Americans love to laugh at ridiculous regulations. A Florida law requires vending-machine labels to urge the public to file a report if the label is not there. The Federal Railroad Administration insists that all trains must be painted with an “F” at the front, so you can tell which end is which. Bureaucratic busybodies in Bethesda, Maryland, have shut down children’s lemonade stands because the enterprising young moppets did not have trading licences. The list goes hilariously on.
But red tape in America is no laughing matter. The problem is not the rules that are self-evidently absurd. It is the ones that sound reasonable on their own but impose a huge burden collectively. America is meant to be the home of laissez-faire. Unlike Europeans, whose lives have long been circumscribed by meddling governments and diktats from Brussels, Americans are supposed to be free to choose, for better or for worse. Yet for some time America has been straying from this ideal.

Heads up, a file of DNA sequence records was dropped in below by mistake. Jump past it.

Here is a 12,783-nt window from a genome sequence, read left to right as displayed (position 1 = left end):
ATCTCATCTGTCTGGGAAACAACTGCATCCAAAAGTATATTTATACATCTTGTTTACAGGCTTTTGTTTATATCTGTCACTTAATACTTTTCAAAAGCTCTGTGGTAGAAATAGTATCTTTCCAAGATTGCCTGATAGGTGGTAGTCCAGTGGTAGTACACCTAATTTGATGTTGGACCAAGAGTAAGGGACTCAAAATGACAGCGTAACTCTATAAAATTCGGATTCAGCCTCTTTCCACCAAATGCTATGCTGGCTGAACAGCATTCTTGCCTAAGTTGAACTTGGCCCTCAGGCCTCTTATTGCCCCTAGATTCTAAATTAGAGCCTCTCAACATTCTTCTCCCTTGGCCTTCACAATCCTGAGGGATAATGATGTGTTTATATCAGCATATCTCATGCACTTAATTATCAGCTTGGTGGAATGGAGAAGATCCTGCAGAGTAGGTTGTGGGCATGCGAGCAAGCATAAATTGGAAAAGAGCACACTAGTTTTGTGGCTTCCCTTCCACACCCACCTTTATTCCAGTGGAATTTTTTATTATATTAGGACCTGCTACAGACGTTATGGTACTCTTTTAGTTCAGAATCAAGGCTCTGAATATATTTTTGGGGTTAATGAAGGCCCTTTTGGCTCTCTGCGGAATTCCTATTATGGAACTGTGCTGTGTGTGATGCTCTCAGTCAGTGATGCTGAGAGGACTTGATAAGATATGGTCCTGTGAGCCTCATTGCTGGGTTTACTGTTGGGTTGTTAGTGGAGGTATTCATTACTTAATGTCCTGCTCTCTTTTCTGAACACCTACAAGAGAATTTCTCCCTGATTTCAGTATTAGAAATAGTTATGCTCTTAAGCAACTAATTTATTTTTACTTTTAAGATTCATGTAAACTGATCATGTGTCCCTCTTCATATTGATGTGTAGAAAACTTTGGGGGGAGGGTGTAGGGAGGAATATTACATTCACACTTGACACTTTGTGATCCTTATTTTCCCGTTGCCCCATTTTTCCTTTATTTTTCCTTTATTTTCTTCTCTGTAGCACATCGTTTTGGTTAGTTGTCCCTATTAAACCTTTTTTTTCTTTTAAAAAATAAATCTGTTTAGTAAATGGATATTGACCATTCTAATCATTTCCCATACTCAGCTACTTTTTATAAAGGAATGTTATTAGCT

A retired Presbyterian pastor who spent her career ministering to gay men and lesbians has been censured by her denomination for marrying same-sex couples during the brief time such unions were legal in California.
The Rev. Jane Adams Spahr lost her final appeal before the highest court in the Presbyterian Church (USA), which released its opinion Tuesday. The tribunal ruled that the 69-year-old lesbian had violated the church’s constitution and her ordination vows when she officiated at the unions of 16 couples and called them marriages.
A lower court’s rebuke of Spahr was upheld, along with the warning that pastors should not represent the marriage of gay or lesbian couples as Presbyterian marriages….